Media Studies - Research
Students are provided with a flexible and tailored structured research programme within the Centre for Media Studies, including the development of transferable research skills, specialist knowledge and professional practices. Upon completion of this programme, students will have achieved competence in relevant areas of research, and demonstrated specialist knowledge and skills in their own area of research as well as in knowledge transfer and effective academic communication. This programme will equip them with the professional skills necessary to pursue academic and research careers.
An applicant wishing to undertake a research degree should submit a research proposal in writing, and consult with the Centre on the general suitability of the research topic and on the availability of an appropriate supervisor before submitting an application.
Students will be required to take all Generic Skills modules for PhD students in the Faculty of Arts offered by NUIM's Graduate School (GSA1, GSA2 and GSA3). A range of other modules, in the form of MA in Radio and Television Production modules, research seminar presentations, conference presentations, language school participation and summer school participation will also be offered. Some of these modules may not be available every year, and students will be advised by their supervisor on which modules will be the most appropriate for them, and at what stage of their PhD studies. Appropriate modules offered by other departments/schools within NUIM will be regarded as Transferable Skills Modules and students will be encouraged to take any such modules that their supervisor deems helpful and appropriate.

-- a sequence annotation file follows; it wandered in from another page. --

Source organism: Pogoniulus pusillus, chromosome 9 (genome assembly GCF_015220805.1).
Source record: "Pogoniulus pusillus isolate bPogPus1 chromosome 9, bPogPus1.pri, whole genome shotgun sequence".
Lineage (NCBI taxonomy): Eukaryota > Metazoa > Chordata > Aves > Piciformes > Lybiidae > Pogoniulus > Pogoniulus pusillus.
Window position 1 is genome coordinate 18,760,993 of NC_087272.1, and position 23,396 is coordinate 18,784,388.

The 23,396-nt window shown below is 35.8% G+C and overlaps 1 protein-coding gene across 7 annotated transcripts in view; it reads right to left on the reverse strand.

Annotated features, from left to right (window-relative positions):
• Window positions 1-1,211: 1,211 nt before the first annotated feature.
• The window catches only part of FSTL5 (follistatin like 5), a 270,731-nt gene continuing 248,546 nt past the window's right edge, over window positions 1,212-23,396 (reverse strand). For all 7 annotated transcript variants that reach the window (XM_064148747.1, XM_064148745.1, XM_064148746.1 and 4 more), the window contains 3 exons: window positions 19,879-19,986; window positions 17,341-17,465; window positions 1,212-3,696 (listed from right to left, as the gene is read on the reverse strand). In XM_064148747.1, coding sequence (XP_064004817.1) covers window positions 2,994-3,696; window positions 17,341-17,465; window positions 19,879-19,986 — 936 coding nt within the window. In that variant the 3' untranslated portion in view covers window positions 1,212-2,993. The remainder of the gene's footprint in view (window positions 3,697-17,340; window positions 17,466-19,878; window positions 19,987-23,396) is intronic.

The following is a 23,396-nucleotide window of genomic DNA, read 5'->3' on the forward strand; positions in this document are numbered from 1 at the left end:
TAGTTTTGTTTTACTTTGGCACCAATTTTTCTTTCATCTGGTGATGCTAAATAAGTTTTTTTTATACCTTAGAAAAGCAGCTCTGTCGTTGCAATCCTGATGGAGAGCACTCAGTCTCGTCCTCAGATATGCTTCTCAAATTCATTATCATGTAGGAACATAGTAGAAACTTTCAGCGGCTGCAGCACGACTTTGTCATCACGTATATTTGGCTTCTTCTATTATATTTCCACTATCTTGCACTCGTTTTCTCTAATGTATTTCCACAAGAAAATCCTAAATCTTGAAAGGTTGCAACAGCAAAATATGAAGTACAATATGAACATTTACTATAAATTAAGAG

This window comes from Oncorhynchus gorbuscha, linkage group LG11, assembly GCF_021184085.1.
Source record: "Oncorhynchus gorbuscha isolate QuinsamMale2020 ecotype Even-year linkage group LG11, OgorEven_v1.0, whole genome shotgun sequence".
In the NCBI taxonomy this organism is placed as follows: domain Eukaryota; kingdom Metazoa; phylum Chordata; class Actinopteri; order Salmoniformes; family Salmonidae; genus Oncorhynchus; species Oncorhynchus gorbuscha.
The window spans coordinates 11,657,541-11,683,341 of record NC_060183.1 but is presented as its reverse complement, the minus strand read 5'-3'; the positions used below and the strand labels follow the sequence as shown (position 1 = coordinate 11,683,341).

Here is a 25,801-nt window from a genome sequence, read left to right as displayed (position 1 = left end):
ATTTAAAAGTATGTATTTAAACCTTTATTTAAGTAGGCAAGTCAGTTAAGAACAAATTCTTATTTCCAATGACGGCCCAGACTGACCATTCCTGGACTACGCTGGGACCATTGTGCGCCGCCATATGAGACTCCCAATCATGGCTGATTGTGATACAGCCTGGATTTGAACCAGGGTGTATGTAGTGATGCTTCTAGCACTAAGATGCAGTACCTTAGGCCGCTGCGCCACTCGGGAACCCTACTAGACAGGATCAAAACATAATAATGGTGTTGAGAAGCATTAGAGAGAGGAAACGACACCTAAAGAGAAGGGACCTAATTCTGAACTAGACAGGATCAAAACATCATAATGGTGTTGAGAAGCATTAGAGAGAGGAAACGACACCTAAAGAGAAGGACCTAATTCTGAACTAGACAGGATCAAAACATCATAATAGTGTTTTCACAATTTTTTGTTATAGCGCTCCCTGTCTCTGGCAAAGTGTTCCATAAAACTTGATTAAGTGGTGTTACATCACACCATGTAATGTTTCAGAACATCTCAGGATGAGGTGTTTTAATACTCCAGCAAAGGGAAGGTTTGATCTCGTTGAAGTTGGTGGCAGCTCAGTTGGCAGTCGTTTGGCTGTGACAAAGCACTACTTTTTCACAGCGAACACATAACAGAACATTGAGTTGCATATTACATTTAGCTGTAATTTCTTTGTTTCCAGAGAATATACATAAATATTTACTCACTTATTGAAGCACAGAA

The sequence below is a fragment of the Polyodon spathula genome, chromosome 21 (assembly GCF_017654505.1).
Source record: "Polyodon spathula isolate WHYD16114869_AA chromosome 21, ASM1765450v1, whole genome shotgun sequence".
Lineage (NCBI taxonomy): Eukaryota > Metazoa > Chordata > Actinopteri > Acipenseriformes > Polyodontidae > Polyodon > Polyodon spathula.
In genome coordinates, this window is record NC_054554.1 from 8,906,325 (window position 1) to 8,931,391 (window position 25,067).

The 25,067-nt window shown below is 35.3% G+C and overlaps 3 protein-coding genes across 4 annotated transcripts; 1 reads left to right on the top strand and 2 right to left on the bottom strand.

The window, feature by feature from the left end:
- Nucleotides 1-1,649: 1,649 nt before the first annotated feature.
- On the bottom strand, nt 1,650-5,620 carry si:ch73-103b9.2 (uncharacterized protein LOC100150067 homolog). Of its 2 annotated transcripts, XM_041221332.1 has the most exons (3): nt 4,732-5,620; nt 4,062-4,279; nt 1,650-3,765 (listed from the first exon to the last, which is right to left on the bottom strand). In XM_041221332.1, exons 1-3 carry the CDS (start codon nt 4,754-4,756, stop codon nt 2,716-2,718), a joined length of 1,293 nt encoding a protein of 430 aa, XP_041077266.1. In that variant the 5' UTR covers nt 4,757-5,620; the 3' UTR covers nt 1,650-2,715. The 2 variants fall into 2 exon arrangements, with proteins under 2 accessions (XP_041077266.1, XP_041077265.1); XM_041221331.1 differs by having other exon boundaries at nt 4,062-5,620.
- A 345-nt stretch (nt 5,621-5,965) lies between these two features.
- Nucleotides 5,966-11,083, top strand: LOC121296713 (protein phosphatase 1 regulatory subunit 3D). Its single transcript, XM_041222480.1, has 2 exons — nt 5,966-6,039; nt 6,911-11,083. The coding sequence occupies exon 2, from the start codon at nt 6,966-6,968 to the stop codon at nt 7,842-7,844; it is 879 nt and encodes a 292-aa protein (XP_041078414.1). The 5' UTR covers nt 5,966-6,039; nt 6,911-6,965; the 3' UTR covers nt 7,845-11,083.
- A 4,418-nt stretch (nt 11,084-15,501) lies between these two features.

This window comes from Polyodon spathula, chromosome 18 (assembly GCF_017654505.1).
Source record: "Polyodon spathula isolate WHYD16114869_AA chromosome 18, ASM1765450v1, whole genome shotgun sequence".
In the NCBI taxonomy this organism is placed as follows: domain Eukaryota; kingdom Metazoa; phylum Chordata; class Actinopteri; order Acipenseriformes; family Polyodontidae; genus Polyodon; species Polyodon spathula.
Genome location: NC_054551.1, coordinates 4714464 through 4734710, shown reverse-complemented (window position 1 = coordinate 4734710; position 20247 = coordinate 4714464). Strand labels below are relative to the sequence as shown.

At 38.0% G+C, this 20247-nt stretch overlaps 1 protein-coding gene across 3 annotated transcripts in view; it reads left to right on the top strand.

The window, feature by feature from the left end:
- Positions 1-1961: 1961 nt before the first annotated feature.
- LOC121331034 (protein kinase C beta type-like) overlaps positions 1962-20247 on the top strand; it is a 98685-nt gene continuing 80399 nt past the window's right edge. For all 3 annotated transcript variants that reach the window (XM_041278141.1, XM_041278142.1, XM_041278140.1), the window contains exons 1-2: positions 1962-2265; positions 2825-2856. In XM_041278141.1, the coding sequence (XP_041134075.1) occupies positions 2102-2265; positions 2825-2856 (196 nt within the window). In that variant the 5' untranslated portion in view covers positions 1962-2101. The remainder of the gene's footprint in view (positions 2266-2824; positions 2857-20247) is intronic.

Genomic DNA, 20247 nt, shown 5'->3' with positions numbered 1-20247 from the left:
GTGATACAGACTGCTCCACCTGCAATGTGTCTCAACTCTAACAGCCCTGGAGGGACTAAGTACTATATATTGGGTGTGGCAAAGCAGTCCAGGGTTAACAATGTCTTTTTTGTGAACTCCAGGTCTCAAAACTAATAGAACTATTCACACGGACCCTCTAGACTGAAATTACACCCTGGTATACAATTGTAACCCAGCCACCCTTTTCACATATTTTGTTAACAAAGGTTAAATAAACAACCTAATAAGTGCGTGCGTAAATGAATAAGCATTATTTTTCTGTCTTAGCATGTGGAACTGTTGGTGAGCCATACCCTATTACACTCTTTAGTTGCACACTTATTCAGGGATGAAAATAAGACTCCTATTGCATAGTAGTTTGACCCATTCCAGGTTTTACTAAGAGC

Student must take a minimum of 30 credits in taught modules (15 in generic/transferable modules and 15 in subject/specialist modules) and not exceed 90 credits in taught modules over the duration of their Structured PhD programme.
Media Studies is an extremely interdisciplinary subject, and we welcome applications from candidates from a variety of other disciplinary backgrounds. Applicants should hold a BA (2:1 or higher) in Media Studies or another cognate discipline from the Humanities or Social Sciences. An MA in Media Studies or another cognate discipline from the Humanities or Social Sciences is strongly preferred. Applicants without an MA will be required to register initially as MLitt students, transferring to the PhD register on approval after a period of study. Applicants must have a recognised primary degree which is considered equivalent to Irish university primary degree level.
Minimum English language requirements:
IELTS: 6.5 minimum overall score
TOEFL (Paper based test): 585
TOEFL (Internet based test): 95
PTE (Pearson): 62
Maynooth University's TOEFL code is 8850
4 years Full-time, 5 years Part-time
In general, there are two levels of fees payable. EU students from EU countries including Ireland pay a subsidised level of fees for both taught courses and research programmes. Tuition fees for students from outside the EU are not subsidised and are thus somewhat higher than for EU students.
An MLitt in Media Studies can be commenced in September or January of each academic year.
Post Course Info
A PhD in the Centre for Media Studies provides the opportunity for an academic career teaching and researching in Media Studies, Digital Media and associated disciplines. It also provides an excellent platform (depending on precise specialisation) for a career in policy and research development or within the varied media industries themselves.
The research interests of the Centre concentrate on the cultural history of popular culture and the sociological and textual analysis of broadcasting and new media. The Centre is currently engaged in funded research projects examining migrant media networks, broadcasting and cultural diversity in Ireland, and a study of Irish media coverage of the war on Iraq. Faculty have research interests in media and migration/diaspora/transnationalism, theories of mediation, Irish and Irish-American popular culture, material culture, cultural policy, digital media policy, political economy of media and 'new media', Internet studies and the commercial internet, and cinema history in Ireland.